Recap: It’s Always Sunny in Philadelphia (S16, Ep3) — The Gang Deals With Curses on a Banal Episode

I was hopeful after the pretty solid season premiere of It’s Always Sunny in Philadelphia—it wasn’t perfect, but it was better than almost everything Always Sunny has put out over the past few years. Was I premature in hoping that the show would start drifting back to the tighter, funnier stories that made it so great for so long? Probably too early to call, but episodes like “The Gang Gets Cursed” don’t make me super optimistic for the rest of the season.

The worst parts of modern Always Sunny aren’t prevalent here—the most boring parts are. When Always Sunny re-treads old jokes from years ago but doesn’t do anything that funny with them, it’s insanely uninteresting. Case in point: Mac’s (Rob McElhenney) obsession with Philadelphia baseball player Chase Utley comes back as a large part of the episode, and nothing about it feels memorable or funny. The fake child funeral that Mac uses to trick Utley into playing catch with him isn’t even original within the context of the show.

“The Gang Gets Cursed” follows the main characters as they all try to undo their own poor decision-making—honestly, that could describe over half the episodes of this show—but the catch here is that they’re all decisions that have brought on supposed curses. Some of these storylines range from pretty funny (Frank [Danny DeVito] killing the hell out of a hapless seagull that flies into the bar) to completely static and largely ineffective (Dee [Kaitlin Olson] is shitty to her neighbor), but in the end, they all amount to a kind of substandard climax.

One joke that at first is nice to see brought back is Cricket (David Hornsby), a longtime victim of the Gang’s casual ignorance and insensitivity. But even he starts to overstay his welcome after a long enough time. The overarching joke with Cricket is that he goes from a respected priest to a depraved, desperate homeless man just because he’s associated with the Gang, but sometimes the jokes just boil down to “oh, he’s just very disgusting.” Ultimately, his inclusion in the episode and the jokes about him being a pimp now fall flat, and he’ begins to feel like’s just another joke the show won’t let go of. (I do like the little gag about the reward Mac gave him for his help; he gives Cricket a six-pack of beer, but he drank four of them already and used the other two to empty his bladder.)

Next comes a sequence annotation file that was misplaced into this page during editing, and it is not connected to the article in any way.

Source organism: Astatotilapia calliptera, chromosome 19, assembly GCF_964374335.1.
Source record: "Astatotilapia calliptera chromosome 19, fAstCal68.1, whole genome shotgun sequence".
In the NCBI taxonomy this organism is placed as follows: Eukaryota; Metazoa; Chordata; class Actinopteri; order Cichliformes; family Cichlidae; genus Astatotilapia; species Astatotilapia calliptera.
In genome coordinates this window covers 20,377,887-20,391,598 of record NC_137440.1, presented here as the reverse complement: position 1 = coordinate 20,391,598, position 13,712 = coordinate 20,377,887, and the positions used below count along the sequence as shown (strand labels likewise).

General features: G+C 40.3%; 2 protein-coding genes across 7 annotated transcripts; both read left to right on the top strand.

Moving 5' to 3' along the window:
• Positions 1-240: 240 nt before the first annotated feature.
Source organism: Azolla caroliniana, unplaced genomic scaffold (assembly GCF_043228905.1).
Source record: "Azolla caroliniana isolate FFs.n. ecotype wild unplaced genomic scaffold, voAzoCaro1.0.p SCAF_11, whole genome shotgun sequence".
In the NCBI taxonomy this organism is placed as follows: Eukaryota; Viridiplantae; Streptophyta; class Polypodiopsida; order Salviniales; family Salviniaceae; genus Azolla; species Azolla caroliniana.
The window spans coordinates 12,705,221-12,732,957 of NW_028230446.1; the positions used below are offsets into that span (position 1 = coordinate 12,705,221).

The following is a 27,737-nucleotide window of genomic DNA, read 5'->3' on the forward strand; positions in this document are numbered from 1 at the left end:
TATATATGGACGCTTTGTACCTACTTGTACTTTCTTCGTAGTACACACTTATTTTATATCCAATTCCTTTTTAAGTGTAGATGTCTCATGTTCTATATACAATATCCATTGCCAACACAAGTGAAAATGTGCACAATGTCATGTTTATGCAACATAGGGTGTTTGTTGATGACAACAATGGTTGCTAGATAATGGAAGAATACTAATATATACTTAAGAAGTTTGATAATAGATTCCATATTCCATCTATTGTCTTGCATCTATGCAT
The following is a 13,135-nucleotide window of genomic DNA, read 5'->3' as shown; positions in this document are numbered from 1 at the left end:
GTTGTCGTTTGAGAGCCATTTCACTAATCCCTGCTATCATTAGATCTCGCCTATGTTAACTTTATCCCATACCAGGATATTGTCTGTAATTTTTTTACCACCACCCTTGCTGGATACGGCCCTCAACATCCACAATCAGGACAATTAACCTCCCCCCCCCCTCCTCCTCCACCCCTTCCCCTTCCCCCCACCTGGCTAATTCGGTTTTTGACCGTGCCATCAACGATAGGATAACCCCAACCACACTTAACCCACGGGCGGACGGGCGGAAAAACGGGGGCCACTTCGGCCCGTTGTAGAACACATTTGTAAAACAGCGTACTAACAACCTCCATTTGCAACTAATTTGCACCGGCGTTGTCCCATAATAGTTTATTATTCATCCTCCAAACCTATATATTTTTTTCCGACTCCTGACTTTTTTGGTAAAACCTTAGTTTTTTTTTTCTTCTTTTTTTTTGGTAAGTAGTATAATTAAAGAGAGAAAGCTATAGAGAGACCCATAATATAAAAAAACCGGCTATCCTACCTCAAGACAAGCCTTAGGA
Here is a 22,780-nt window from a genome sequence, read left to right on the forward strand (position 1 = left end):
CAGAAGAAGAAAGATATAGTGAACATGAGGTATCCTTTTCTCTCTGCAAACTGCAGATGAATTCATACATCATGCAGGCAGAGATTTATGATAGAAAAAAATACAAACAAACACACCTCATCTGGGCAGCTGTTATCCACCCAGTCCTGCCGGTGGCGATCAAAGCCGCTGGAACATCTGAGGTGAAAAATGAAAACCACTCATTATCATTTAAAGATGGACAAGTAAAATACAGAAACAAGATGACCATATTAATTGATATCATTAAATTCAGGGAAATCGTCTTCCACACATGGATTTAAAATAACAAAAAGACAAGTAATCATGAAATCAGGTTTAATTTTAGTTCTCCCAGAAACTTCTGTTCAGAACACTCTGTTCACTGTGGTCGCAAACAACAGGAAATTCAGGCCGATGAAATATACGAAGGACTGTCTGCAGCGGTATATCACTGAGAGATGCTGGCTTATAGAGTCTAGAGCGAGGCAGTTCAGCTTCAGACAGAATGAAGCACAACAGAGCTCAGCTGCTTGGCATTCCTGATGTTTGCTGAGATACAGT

I want to avoid drawing this out more than I can, but this episode is pretty indicative of a lot of what I don’t like about modern Always Sunny. Instead of balancing a funny base concept with a consistent story, the episode rolls with a stretched out story and relies on the audience knowing the running jokes it’s getting at to get laughs. And that’s fine—this show has been on for a while, and the onus isn’t on the writers to cater to newcomers all the time. But it’s just not…funny.

Early in the episode, Charlie (Charlie Day), after learning about all of his friends’ various curses they’ve had placed upon them, states that “‘Just in case’ is as good a reason to believe in anything as any.” It’s a sentence that perfectly captures the Gang’s often incomprehensible thought process, but it’s also one that serves as an unintentional commentary on episodes like this that plague modern Always Sunny. The more stale episodes of the series just feel as though the creative minds are shrugging and hand-waving how everyone’s problems get solved by the end of the episode.

There are small jokes in “Cursed” that work well enough for me. I like how Frank’s immediate response to a seagull flying into the bar is to just kill it (very Frank of him), and the one running joke in this episode that always lands is Dee’s status as the rest of the Gang’s punching bag. (Their immediate and hysterical laughter upon seeing her face sagging as a result of her curse is probably my favorite joke of the episode.) But it’s episodes like this that continue to make me a little concerned for Always Sunny.

This episode of It’s Always Sunny in Philadelphia is now available on Hulu.

Sam Layton
Sam Layton

Sam Layton is a Chicago suburb native that's trying his best to make a career out of his (probably unhealthy) habit of watching too much television. When he's not working as the Third Coast Review's current sole TV reviewer, he's making his way through college or, shockingly, watching too much television.